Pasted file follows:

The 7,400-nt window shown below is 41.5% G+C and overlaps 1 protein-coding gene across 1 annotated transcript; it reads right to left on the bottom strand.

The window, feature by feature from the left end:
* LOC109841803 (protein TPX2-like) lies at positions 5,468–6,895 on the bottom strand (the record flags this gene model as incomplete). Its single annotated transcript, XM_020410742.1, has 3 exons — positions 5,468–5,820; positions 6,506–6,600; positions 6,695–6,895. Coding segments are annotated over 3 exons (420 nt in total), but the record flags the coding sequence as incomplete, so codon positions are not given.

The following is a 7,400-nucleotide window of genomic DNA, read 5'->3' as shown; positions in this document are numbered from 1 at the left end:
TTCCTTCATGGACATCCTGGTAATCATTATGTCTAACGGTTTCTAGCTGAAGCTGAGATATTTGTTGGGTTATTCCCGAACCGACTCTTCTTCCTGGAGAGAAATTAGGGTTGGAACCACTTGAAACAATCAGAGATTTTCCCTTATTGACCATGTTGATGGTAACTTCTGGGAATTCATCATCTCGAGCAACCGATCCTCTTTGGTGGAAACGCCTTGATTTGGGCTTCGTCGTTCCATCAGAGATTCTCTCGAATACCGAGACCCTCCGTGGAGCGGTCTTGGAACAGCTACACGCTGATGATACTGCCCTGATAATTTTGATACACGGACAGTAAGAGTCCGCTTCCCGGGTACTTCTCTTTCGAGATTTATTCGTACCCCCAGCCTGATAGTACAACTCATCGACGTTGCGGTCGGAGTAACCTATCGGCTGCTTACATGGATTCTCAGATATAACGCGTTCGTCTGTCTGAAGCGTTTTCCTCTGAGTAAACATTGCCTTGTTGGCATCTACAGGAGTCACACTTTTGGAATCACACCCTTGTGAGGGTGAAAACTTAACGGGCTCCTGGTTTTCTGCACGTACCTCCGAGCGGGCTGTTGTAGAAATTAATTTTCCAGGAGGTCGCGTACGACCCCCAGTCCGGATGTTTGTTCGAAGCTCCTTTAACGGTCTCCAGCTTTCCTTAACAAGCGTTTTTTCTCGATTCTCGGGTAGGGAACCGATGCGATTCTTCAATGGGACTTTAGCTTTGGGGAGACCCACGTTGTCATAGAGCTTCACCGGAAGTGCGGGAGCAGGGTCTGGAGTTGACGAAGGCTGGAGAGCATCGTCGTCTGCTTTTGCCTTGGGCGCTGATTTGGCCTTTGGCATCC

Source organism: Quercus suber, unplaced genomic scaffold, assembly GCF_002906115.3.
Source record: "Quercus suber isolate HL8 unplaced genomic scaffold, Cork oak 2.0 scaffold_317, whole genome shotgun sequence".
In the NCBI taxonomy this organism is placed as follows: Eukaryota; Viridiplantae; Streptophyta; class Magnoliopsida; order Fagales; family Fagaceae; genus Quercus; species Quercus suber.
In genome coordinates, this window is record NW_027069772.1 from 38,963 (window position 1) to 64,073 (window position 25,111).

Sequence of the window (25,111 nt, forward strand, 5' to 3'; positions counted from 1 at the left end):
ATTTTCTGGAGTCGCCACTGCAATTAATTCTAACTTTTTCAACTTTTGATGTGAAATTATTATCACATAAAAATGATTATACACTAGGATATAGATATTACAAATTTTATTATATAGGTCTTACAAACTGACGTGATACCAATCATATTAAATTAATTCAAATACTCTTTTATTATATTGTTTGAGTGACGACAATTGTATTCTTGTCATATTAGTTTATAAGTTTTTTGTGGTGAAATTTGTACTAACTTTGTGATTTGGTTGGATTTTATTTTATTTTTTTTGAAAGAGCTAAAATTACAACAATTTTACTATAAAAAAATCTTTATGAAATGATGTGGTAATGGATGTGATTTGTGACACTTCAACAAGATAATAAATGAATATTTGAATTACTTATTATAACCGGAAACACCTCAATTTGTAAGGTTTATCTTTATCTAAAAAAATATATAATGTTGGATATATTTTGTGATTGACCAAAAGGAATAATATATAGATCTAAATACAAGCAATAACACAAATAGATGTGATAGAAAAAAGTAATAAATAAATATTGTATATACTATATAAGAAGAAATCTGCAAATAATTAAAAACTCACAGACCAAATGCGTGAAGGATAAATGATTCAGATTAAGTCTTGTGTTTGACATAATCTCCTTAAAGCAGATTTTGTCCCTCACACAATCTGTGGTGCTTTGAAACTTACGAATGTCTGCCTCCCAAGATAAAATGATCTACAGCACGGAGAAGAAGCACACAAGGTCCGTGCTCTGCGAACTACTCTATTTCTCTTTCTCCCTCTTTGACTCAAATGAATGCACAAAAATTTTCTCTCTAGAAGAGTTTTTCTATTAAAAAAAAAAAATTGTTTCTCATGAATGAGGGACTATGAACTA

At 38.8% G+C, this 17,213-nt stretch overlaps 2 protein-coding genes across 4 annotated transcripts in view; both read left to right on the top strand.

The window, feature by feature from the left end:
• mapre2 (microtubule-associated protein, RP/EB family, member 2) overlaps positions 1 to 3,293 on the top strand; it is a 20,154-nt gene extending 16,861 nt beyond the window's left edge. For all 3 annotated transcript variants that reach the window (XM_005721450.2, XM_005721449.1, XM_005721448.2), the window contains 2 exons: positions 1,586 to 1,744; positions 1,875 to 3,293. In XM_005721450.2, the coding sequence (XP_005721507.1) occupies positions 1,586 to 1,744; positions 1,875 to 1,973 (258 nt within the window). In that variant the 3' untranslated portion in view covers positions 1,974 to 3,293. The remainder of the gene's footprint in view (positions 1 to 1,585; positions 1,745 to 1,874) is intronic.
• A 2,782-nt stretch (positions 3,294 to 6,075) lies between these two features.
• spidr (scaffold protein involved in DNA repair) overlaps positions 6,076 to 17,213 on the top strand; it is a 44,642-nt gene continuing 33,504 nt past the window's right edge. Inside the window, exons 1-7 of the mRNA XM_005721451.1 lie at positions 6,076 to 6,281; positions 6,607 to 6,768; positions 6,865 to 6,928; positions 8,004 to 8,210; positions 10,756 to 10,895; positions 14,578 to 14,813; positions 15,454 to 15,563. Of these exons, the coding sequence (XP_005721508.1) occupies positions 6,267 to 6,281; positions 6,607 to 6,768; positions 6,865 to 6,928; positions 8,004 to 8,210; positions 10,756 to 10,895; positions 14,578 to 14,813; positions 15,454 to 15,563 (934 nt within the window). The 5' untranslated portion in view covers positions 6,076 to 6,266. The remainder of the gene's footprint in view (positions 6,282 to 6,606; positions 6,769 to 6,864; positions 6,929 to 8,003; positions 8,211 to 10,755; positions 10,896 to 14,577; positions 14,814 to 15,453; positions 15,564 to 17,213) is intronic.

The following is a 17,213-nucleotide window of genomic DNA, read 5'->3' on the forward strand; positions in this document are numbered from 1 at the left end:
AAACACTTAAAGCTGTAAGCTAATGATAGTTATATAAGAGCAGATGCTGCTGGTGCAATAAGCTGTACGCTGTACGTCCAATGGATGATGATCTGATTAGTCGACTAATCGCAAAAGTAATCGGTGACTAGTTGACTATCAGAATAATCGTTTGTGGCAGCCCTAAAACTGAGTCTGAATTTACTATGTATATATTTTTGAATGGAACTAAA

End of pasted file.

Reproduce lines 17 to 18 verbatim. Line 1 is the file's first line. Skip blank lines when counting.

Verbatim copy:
The following is a 17,213-nucleotide window of genomic DNA, read 5'->3' on the forward strand; positions in this document are numbered from 1 at the left end:
AAACACTTAAAGCTGTAAGCTAATGATAGTTATATAAGAGCAGATGCTGCTGGTGCAATAAGCTGTACGCTGTACGTCCAATGGATGATGATCTGATTAGTCGACTAATCGCAAAAGTAATCGGTGACTAGTTGACTATCAGAATAATCGTTTGTGGCAGCCCTAAAACTGAGTCTGAATTTACTATGTATATATTTTTGAATGGAACTAAA